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Fed’s Bullard: Rates may be cut if weak inflation continues

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HONG KONG : Further weakness in inflation could prompt the US Federal Reserve to cut interest rates, even if economic growth maintains its momentum, Mr James Bullard, president of the Federal Reserve Bank of St Louis, said yesterday.

The risk of the Fed missing its 2 per cent inflation target and the trade war were key macroeconomic challenges to the policy-setting Federal Open Market Committee (FOMC), he said in a presentation prepared for an audience at the Foreign Correspondents' Club in Hong Kong.

The Fed held interest rates steady earlier this month, when chair Jerome Powell said there was "no strong case" for either a cut or hike in interest rates.

But Mr Bullard said yesterday "a downward policy rate adjustment even with relatively good real economic performance may help maintain the credibility of the FOMC's inflation target going forward".

"A policy rate move of this sort may become a more attractive option if inflation data continue to disappoint," he said.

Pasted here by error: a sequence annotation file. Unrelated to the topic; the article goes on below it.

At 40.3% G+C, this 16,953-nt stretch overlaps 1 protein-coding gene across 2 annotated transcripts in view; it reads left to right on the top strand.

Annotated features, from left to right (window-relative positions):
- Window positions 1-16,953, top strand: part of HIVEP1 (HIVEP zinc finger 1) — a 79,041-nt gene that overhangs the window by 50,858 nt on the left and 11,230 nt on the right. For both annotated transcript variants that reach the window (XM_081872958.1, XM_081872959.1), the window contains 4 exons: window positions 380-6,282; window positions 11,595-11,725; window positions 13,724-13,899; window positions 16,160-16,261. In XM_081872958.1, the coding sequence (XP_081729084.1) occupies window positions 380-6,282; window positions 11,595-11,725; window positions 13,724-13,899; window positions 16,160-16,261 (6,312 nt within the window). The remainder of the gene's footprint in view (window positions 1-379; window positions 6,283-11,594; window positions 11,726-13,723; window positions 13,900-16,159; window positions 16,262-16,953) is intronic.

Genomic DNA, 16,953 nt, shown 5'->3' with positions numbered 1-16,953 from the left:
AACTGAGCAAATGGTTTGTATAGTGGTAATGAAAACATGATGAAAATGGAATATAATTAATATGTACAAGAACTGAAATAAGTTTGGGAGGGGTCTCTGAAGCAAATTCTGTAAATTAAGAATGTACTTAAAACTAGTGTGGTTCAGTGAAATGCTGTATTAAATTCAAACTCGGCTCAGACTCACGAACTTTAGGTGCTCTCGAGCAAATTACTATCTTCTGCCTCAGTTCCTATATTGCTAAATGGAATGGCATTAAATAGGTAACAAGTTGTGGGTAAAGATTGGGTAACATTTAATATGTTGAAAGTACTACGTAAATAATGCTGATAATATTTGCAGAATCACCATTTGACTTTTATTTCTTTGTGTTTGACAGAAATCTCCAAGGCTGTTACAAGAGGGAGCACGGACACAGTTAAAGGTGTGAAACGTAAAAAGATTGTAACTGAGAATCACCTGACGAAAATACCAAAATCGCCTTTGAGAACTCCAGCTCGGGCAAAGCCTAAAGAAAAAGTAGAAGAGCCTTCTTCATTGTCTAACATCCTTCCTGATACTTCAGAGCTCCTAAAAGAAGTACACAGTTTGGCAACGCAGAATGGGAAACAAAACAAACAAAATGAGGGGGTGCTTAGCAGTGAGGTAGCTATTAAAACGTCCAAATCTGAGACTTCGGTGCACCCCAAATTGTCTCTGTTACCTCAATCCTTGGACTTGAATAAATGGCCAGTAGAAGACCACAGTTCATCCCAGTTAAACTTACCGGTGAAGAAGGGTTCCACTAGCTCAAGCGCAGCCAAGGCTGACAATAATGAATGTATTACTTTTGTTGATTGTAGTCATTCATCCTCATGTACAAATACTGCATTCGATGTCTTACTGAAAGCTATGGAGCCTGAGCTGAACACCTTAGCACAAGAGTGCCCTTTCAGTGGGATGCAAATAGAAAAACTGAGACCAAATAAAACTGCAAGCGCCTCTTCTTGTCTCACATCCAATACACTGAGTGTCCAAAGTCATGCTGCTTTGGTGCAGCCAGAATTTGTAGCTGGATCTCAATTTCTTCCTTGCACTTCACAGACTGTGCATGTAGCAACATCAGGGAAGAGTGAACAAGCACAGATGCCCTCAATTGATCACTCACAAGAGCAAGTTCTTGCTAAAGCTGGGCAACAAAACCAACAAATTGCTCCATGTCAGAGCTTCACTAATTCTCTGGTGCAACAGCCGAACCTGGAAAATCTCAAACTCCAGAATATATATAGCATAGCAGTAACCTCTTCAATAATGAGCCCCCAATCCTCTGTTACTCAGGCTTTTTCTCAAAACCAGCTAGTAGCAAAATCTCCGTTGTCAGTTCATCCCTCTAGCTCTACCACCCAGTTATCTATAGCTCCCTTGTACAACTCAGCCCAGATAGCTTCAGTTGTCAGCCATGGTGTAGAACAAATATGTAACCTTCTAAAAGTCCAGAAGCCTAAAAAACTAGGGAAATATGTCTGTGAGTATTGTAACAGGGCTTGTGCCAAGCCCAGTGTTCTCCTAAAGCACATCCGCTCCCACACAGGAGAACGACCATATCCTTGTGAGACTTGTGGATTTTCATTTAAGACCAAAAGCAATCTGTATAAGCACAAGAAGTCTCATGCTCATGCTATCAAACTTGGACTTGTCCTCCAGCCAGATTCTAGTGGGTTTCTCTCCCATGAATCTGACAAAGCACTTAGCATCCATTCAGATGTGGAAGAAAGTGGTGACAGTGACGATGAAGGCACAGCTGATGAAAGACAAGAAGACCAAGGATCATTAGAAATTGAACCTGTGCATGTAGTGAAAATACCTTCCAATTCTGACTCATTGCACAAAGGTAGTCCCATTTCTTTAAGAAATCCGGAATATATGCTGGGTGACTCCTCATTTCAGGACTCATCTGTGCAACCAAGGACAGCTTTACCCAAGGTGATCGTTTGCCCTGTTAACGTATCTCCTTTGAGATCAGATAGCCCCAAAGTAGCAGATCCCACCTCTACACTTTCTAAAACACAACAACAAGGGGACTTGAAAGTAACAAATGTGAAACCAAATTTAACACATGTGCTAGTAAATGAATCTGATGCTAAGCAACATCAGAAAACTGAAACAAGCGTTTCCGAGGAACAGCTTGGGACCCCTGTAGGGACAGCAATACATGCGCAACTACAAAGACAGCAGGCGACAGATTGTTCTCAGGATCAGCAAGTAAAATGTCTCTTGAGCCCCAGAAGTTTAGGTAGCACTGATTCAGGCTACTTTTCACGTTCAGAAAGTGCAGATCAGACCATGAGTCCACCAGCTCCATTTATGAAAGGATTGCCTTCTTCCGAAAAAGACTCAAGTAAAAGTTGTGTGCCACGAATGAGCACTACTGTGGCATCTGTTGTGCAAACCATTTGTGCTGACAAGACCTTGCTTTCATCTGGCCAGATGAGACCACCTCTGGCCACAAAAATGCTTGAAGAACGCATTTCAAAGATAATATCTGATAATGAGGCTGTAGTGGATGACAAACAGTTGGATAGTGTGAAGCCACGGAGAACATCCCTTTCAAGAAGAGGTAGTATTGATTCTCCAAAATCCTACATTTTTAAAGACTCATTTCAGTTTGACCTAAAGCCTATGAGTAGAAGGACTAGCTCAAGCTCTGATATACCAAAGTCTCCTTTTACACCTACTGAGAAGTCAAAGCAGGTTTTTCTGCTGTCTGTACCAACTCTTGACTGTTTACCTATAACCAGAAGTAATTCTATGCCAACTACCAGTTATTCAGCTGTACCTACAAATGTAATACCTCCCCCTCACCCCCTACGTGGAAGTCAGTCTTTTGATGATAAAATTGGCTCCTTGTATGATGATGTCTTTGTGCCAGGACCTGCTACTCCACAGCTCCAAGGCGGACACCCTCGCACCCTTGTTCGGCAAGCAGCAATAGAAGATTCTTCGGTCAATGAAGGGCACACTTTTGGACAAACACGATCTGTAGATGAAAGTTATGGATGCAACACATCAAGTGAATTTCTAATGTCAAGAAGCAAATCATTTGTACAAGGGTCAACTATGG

Mr Bullard and Chicago Fed's Charles Evans, both voting members of the FOMC, have in recent days expressed concerns over the Fed's failure to meet its target. Mr Bullard said yesterday another "low-side miss" is on the horizon in 2019.

Mr Bullard said any policy adjustment going forward would be in response to incoming data, and not a continuation of the rate normalisation process, which stopped earlier this year after 225 basis points worth of hikes from near zero levels.

He remained upbeat about growth prospects. Mr Bullard drew comparisons to the past - when rates were increased by 300 basis points between 1994 and 1995, and the economy still boomed during the second half of the 1990s - to stress that rate normalisation can be accomplished without hurting prospects for an extended period of growth.- REUTERS